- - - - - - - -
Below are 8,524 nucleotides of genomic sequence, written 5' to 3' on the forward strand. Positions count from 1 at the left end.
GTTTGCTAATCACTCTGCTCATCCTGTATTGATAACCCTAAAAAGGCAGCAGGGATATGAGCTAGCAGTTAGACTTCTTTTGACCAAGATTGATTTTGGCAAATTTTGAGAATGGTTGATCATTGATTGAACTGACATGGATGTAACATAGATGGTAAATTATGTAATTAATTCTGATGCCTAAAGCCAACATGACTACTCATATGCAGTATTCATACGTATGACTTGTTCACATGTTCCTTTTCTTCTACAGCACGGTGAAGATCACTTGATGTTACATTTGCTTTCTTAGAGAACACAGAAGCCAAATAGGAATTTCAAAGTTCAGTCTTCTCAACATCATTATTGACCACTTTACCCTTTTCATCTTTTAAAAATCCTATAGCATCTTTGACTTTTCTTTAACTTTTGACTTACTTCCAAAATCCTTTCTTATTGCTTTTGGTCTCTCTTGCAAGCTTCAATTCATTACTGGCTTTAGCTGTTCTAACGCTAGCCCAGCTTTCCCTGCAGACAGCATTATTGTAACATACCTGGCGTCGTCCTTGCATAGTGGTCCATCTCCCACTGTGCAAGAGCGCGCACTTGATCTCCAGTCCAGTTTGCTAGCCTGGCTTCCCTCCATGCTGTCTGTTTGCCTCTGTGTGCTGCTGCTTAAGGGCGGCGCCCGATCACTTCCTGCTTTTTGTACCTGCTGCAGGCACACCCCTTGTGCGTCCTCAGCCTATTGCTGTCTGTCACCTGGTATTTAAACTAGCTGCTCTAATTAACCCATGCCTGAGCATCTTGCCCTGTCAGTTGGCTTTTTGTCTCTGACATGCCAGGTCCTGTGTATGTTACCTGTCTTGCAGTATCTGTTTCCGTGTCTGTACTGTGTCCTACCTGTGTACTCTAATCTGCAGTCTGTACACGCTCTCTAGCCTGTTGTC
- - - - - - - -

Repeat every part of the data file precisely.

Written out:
Below are 8,524 nucleotides of genomic sequence, written 5' to 3' on the forward strand. Positions count from 1 at the left end.
GTTTGCTAATCACTCTGCTCATCCTGTATTGATAACCCTAAAAAGGCAGCAGGGATATGAGCTAGCAGTTAGACTTCTTTTGACCAAGATTGATTTTGGCAAATTTTGAGAATGGTTGATCATTGATTGAACTGACATGGATGTAACATAGATGGTAAATTATGTAATTAATTCTGATGCCTAAAGCCAACATGACTACTCATATGCAGTATTCATACGTATGACTTGTTCACATGTTCCTTTTCTTCTACAGCACGGTGAAGATCACTTGATGTTACATTTGCTTTCTTAGAGAACACAGAAGCCAAATAGGAATTTCAAAGTTCAGTCTTCTCAACATCATTATTGACCACTTTACCCTTTTCATCTTTTAAAAATCCTATAGCATCTTTGACTTTTCTTTAACTTTTGACTTACTTCCAAAATCCTTTCTTATTGCTTTTGGTCTCTCTTGCAAGCTTCAATTCATTACTGGCTTTAGCTGTTCTAACGCTAGCCCAGCTTTCCCTGCAGACAGCATTATTGTAACATACCTGGCGTCGTCCTTGCATAGTGGTCCATCTCCCACTGTGCAAGAGCGCGCACTTGATCTCCAGTCCAGTTTGCTAGCCTGGCTTCCCTCCATGCTGTCTGTTTGCCTCTGTGTGCTGCTGCTTAAGGGCGGCGCCCGATCACTTCCTGCTTTTTGTACCTGCTGCAGGCACACCCCTTGTGCGTCCTCAGCCTATTGCTGTCTGTCACCTGGTATTTAAACTAGCTGCTCTAATTAACCCATGCCTGAGCATCTTGCCCTGTCAGTTGGCTTTTTGTCTCTGACATGCCAGGTCCTGTGTATGTTACCTGTCTTGCAGTATCTGTTTCCGTGTCTGTACTGTGTCCTACCTGTGTACTCTAATCTGCAGTCTGTACACGCTCTCTAGCCTGTTGTC